Chapter II, "Everyman's House" book, by Caroline Bartlett Crane Creator
Crane, Caroline Bartlett, 1858-1935, author Institution
Western Michigan University Subject
Architecture, Domestic Subject
Better Homes in America Item Number
Part of Caroline Bartlett Crane "Everyman's House" Collection Type
collection, text Format
'SO BIG' A LITTLE HOUSE!
A DAY or so before our housewarming, chronicled in the preceding chapter, was due to take place, I was speeding up beautiful Westnedge Avenue in a trolley car, my mind filled with anxious premonition of finding four bodies--carpenters, finishers, decorators, furnishers--still occupying the same space at the same time, and gloomily convinced that our May Twelfth house would be ready sometime in June. It must have been this sad preoccupation which caused me to succumb to the name with which the general public had promptly christened our Demonstration House; for I said, 'Please let me off at the Model Home.' As he slowed down his car, the conductor looked at me quizzically. ' ?Model Home',' he repeated with relish. 'You know, I think that would make a fine model home for--a bachelor!'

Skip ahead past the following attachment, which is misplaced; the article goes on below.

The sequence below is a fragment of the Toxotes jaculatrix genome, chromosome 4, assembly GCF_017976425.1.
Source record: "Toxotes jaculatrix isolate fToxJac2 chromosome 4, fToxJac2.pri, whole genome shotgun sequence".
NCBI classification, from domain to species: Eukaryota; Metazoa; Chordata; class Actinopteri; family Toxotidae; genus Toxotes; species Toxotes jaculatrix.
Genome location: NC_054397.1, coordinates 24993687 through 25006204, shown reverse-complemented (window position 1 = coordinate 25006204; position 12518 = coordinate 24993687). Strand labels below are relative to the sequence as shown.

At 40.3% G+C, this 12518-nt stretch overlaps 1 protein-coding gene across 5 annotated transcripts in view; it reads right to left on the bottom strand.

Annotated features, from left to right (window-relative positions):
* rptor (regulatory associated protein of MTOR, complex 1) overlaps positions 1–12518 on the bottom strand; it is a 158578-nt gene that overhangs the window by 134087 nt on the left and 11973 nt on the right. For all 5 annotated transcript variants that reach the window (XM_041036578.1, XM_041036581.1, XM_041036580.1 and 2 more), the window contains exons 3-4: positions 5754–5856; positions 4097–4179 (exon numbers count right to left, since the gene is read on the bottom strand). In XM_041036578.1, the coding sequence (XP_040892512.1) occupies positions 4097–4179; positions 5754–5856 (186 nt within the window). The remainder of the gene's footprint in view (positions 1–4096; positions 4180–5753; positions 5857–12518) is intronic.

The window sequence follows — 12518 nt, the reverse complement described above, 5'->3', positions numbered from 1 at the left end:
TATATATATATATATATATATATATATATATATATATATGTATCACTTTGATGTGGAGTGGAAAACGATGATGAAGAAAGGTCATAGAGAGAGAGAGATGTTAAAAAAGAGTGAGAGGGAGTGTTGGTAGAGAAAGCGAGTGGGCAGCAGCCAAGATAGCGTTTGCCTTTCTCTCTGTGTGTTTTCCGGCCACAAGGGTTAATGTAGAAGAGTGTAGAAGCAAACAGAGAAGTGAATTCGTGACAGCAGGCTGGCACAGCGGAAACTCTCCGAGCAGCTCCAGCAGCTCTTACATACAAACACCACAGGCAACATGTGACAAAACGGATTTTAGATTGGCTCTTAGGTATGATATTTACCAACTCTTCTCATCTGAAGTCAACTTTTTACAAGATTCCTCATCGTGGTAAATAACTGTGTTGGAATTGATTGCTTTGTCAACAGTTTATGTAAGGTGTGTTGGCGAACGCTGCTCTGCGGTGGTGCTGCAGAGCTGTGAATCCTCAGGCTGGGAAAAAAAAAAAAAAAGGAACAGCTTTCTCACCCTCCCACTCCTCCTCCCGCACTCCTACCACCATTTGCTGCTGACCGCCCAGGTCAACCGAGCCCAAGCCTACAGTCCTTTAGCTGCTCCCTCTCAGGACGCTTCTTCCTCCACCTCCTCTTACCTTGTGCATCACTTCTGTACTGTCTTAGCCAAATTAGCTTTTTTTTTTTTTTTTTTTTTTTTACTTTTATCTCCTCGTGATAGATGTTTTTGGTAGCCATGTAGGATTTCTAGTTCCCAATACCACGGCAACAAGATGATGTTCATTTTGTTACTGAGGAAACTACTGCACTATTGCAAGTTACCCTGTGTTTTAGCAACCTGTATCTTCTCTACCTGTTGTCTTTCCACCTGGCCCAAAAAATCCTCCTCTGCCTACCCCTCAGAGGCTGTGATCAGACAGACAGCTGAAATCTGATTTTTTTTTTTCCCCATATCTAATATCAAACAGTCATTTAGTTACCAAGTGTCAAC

I turned upon him as a mother might whose precious baby had been called a brat. 'Why, the very idea!' I exclaimed. 'I'd have you know, sir, that this is a home for a father and mother, and six children.' (I admit I extemporaneously tucked another bed into the chamber being furnished for only two boys, but--who wouldn't?)
The embarrassed conductor, perhaps scenting something personal in the warmth of my defence[sic], began to apologize. The best I could do was to say I'd forgive him, if he'd promise to come during Demonstration Week and see for himself.
It does look small--our little Colonial cottage in its formal planting--a prim little tailor-made affair; deep cream clapboarded walls with moss-green roof, and blinds whose openings repeat the pattern of the dwarf arbor-vitae either side of the brick-paved stoop. A neighbouring garden club planted them there, whose guerdon is to be the lighting of these baby trees each Christmas Eve. It certainly does look small.